FRIDAY, JULY 21, 2017

Women-only HIV study improves understanding of effective, safe antiretroviral treatments

Researchers recently presented the results from the first phase 3 HIV study that recruited only women to demonstrate the improved efficacy and safety of Stribild compared to multi-pill antiretroviral drug regimens. Read More »

Johns Hopkins team improves protective wear for health workers

The Johns Hopkins University's new personal protective suit for health care workers in Ebola outbreaks was recognized this month as one of 10 finalists in the Social Good category of Fast Company's 2015 Innovation by Design Awards. Read More »

HHS program advances experimental Ebola vaccine regimen

An experimental Ebola vaccine regimen recently succeeded in making progress, thanks to an agreement between the U.S. Department of Health and Human Services (HHS) Office of the Assistant Secretary for Preparedness and Response (ASPR) and Crucell Holland, BV, which is a branch of the Janssen Pharmaceutical Companies under Johnson & Johnson. Read More »

China finalizes support of immunization in developing nations

The Chinese government recently made a formal commitment to offer $5 million to support Gavi, which is the Vaccine Alliance that helps to fund childhood immunizations in the poorest nations around the world. Read More »

Gupta stresses vaccinations at New Delhi Call to Action Summit

Gavi’s Deputy CEO Anuradha Gupta and other global health leaders met last week at the Call to Action Summit to discuss their commitment to ending infant and maternal mortality through immunizations. Read More »

D.C. needle exchange program prevents 120 HIV cases in two years

The needle exchange program in the District of Columbia has reportedly prevented 120 new HIV infection cases in just over two years. Read More »

Eureka Prize goes to hepatitis B cure

A team from the Walter and Eliza Hall Institute has earned the 2015 Australian Museum Eureka Prize for Infectious Disease Research for their search for a hepatitis B cure. Read More »

Study shows influenza vaccines offer moderate protection during flu season

A recent study shows that people who accepted the influenza vaccine had moderate protection against the flu for the duration of the entire flu season, up to six months, the American Society for Microbiology said Tuesday. Read More »

Cell phone data to monitor spread of infectious diseases

Vast datasets from tracking mobile phone data could allow health professionals to track the infectious diseases that spread each season. Read More »

Singapore General Hospital, 60 Degrees Pharmaceuticals advance dengue fever clinical trials

Singapore General Hospital and 60 Degrees Pharmaceuticals (60P), a company specializing in developing therapeutics specifically for tropical diseases, recently announced that it will soon launch a Phase II clinical trial for patients who have dengue fever. Read More »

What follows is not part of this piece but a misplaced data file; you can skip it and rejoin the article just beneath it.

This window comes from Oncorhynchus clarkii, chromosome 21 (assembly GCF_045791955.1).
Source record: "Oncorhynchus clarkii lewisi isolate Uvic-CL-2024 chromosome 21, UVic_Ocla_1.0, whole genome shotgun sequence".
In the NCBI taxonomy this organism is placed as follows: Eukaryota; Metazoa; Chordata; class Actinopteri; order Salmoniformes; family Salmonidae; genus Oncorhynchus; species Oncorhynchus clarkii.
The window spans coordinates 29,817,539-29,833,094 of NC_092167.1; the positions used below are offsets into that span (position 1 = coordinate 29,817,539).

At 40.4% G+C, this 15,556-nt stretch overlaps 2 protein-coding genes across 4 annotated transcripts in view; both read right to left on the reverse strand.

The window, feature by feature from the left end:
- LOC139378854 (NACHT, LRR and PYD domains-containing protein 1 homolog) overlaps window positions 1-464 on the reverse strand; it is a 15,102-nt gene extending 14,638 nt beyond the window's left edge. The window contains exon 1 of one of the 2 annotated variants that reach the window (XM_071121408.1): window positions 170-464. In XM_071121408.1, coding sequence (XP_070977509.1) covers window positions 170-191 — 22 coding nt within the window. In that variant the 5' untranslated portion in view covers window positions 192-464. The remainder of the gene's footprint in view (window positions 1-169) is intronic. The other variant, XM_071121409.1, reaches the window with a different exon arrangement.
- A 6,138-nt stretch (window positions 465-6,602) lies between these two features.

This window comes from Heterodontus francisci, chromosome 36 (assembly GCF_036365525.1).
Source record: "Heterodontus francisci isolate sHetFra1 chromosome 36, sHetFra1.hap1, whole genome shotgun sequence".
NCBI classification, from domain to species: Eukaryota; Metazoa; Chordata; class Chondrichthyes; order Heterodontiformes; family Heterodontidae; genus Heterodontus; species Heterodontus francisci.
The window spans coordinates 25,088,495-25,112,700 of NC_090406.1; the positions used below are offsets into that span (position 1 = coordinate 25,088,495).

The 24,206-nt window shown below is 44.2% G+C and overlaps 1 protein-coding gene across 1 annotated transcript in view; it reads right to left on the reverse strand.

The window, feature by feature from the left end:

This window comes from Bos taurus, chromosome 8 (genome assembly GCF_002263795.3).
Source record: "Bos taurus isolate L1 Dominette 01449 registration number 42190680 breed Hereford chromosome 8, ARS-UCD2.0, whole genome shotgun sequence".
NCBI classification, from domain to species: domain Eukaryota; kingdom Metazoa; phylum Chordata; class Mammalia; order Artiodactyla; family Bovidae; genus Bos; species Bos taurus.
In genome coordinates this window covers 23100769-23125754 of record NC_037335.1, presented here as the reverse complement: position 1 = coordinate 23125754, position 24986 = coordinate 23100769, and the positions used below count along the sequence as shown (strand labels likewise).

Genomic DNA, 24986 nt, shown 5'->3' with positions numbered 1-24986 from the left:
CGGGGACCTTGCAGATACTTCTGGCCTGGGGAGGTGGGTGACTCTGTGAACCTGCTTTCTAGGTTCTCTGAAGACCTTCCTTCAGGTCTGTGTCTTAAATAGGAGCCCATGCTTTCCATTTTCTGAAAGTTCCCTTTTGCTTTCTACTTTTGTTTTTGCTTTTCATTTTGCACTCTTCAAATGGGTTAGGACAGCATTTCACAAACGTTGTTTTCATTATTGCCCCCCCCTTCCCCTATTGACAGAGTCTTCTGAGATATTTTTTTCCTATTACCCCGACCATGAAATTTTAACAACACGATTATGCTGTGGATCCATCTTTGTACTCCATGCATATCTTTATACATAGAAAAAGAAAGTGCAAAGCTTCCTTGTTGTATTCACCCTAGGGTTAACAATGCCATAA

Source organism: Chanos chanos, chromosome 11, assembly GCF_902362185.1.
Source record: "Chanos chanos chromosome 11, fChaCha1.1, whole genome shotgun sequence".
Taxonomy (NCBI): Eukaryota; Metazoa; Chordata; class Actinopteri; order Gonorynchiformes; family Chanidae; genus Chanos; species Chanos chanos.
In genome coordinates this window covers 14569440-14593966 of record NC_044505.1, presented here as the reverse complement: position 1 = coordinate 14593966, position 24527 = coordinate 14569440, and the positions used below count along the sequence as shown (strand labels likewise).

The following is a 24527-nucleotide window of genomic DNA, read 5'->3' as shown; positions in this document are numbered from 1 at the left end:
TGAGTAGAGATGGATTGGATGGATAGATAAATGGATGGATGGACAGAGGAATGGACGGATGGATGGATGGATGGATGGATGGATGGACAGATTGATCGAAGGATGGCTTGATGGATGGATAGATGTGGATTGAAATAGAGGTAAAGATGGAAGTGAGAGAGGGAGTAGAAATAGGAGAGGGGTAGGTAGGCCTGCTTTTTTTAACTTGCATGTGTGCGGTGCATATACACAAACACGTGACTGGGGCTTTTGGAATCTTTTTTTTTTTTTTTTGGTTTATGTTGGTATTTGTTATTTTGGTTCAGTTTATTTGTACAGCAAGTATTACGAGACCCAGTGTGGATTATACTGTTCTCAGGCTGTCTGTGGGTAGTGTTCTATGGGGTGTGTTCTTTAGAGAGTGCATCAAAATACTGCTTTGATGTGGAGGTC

Cameroon to receive cholera vaccines from Gavi

This is the first time that residents in Cameroon will receive an oral cholera vaccine (OCV) to protect them from the cholera virus. Read More »

Global initiative for river blindness vaccine strengthens in Africa

The Sabin Vaccine Institute Product Development Partnership (Sabin PDP) recently became an advocate of The Onchocerciasis Vaccine for Africa (TOVA) Initiative, which is dedicated to creating a vaccine for onchocerciasis. Read More »

Alterra raises funds to fight Malaria

Alterra has joined the United Nations Foundation "Nothing But Nets" to fight against malaria by raising $105,359 in donations over the course of approximately one year. Read More »

Responses to updated National HIV/AIDS Strategy

President Barack Obama recently released a modified version of the National HIV/AIDS Strategy, and several leaders and communities have issued their responses. Read More »

USDA unveils conservation incentives for farmers, ranchers

U.S. Agriculture Secretary Tom Vilsack said on Monday that beginning on Sept. 1, farmers and ranchers can apply for financial assistance to help conserve their working grasslands, rangeland and pastureland while maintaining the areas as livestock grazing lands. Read More »

Analysis offers insights on how to execute National HIV-AIDS strategy

The Foundation for AIDS Research (amfAR), in a partnership with the National HIV/AIDS Initiative at the O’Neill Institute for National and Global Law at Georgetown Law School, released a report on Thursday recommending how individual U.S. states can help the nation execute the National HIV/AIDS Strategy. Read More »

Vaccine rates fail to meet goals among older adults

Paper cites numerous factors that influence underutilization of vaccines in seniors. Read More »

Dr. In-Kyu Yoon named director of Dengue Vaccine Initiative

Dr. In-Kyu Yoon was recently named the new director of the Dengue Vaccine Initiative (DVI). Read More »

Global effort to eliminate polio reaches milestones

Ellyn Ogden, the worldwide polio eradication coordinator for the U.S. Agency for International Development (USAID) and the senior technical adviser for health and child survival, recently held a question-and-answer session about the milestones that have been reached in polio elimination. Read More »

Measles may target immune memory cells, according to report

Measles infections may leave your body weaker than previously thought, according to new research published in the Science Journal. Read More »